“Busy” doesn’t make more money. In fact, it can erode profits. It’s time to leave putting out fires to the fire professionals and to make more profit.

Here are some tips:

  1. Admit you need more help – Overworked employees (and you) make mistakes. Get some support and stop asking everyone to do more. What’s not getting done? You can better balance your construction business by shuffling assignments and adding personnel, not subtracting.
  2. End overtime – It’s a money drain and working 50+ hours/week reduces productivity and morale.
  3. Stop bidding every job in the pipeline – Bid better. Carefully analyze and bid on the right kind of projects for the right customers against worthy competitors.
  4. Make pre-project planning standard – Once you’ve won the bid, hold a pre-project meeting with the estimator, project manager, superintendent/foreman, etc. Review the bid, project requirements, and:
  • Contract
  • Estimates
  • Schedule
  • Scope
  • Subcontractors
  • Suppliers

Then allow time to prepare:

  • Construction work plan
  • Crew requirements
  • Equipment needed
  • Schedule
  • Working budget

Never sacrifice quality and professionalism because you’re “busy.” Review meetings can examine your construction business performance. They allow you to make changes sooner when changes can still make a profit margin difference.

Construction Monitor is the ultimate lead source for your construction business. Contact or email us to learn more about making more profit.

The Construction Industry and Coronavirus Vaccine

Construction Industry and Coronavirus Vaccine

It’s good to be king. But if you aren’t royalty, being an essential worker is right up there. We may never be able to adequately thank medical professionals for their sacrifices in 2020. Prioritizing them for 2021 COVID vaccinations is one way.

21 million healthcare workers and 3 million residents and staff of long-term care facilities receive the first limited supplies of COVID-19 vaccines during what’s known as Phase 1a of distribution. But essential workers were presented as potential recipients in the next tier, Phase 1b…CDC Plan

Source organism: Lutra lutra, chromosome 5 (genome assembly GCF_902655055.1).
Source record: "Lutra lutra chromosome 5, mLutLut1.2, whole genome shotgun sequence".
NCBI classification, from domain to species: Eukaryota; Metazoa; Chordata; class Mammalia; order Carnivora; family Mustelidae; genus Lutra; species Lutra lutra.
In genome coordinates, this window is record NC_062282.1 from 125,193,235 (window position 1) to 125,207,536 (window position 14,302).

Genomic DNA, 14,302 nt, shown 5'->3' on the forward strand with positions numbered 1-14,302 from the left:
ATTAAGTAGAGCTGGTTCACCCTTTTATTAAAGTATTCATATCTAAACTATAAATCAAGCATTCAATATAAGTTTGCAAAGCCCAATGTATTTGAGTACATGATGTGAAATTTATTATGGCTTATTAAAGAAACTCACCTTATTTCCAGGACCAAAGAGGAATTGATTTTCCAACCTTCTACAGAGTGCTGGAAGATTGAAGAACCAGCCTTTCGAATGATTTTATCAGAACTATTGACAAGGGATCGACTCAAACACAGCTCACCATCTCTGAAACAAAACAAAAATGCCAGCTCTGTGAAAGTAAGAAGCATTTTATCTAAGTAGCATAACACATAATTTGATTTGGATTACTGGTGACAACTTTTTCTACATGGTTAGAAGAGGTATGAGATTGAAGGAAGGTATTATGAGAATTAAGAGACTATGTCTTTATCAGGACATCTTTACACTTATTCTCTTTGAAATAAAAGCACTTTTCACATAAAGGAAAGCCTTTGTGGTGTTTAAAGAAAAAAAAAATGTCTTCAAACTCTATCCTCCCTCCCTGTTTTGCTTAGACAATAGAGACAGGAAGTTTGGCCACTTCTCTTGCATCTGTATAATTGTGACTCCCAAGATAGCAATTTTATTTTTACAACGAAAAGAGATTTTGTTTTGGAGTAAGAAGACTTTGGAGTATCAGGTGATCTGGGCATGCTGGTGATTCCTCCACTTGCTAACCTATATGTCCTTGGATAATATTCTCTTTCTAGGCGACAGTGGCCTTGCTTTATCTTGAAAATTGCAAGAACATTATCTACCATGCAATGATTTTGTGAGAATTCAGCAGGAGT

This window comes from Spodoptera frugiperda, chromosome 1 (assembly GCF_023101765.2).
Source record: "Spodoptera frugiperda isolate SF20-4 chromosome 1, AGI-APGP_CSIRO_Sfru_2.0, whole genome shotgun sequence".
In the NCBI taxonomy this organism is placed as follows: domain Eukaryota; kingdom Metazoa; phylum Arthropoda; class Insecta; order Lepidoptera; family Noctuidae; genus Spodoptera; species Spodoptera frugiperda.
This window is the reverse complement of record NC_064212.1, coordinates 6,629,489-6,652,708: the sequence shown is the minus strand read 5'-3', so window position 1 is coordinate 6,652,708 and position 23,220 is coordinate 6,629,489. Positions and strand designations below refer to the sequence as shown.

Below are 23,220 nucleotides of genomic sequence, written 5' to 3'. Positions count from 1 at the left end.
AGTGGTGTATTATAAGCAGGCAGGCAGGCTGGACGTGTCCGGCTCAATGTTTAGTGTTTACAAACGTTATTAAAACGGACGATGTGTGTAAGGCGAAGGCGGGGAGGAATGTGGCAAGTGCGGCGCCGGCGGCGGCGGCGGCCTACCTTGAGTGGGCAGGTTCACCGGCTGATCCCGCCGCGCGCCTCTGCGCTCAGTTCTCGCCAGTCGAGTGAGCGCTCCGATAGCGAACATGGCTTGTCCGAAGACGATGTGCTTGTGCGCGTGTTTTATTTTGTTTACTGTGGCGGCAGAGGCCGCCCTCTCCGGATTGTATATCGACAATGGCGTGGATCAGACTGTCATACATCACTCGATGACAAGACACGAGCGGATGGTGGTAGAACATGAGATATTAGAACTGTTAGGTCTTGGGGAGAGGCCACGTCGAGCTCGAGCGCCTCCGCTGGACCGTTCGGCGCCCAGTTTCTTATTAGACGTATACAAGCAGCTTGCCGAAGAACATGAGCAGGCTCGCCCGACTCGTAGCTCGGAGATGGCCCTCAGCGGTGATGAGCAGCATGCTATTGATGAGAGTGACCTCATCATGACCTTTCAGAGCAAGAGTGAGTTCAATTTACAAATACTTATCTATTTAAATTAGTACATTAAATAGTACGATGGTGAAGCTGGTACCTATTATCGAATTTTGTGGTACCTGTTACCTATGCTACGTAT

Construction industry essential workers are likely next in line. This can be a blessing for project managers or a bane for individuals that don’t want the vaccine. Either way, it will need careful consideration before implementation.

Can the Construction Industry Require Vaccination as a Condition of Employment?

In October 2020, the Associated General Contractors of America lobbied President Trump and now President-Elect Biden to implement a national plan for the construction industry distribution of coronavirus vaccine.

Construction industry contractors are already scrambling to enforce distancing and exposure tracking – and thanks to technology, this is possible. But can a construction industry project owner or contractor require coronavirus vaccination as a condition of employment?

Legally, probably not. The jury’s still out, so to speak.

Some attorneys recommend contractors be “aggressive” in encouraging vaccination by offering free jobsite inoculations during work-hours. Mandating medical personnel receive the coronavirus vaccine may be considered necessary and it makes sense. “You can’t operate a hospital with half your staff is infected,” said attorney Kevin Troutman.

You can’t build hospitals when half your construction workforce is infected, either.

Essential Business Information for Essential Workers

When Construction Monitor data professionals enter construction project leads into our database, the basic information – building permit applications – becomes usable, relevant analyses for your organization. It takes us several hours to refine and customize the information into what you need.

We do that for every subscriber. It saves you time and time is money. Most importantly, you can use that information to develop connections, leads, and make money. Contact us today.

What You Should Know About Construction Industry Falls

construction industry falls

Construction workers get high more often than most people. We work on skyscrapers, scaffolding, rooftops, and even a loading dock is considered working at-height. And too many of us take unnecessary risks.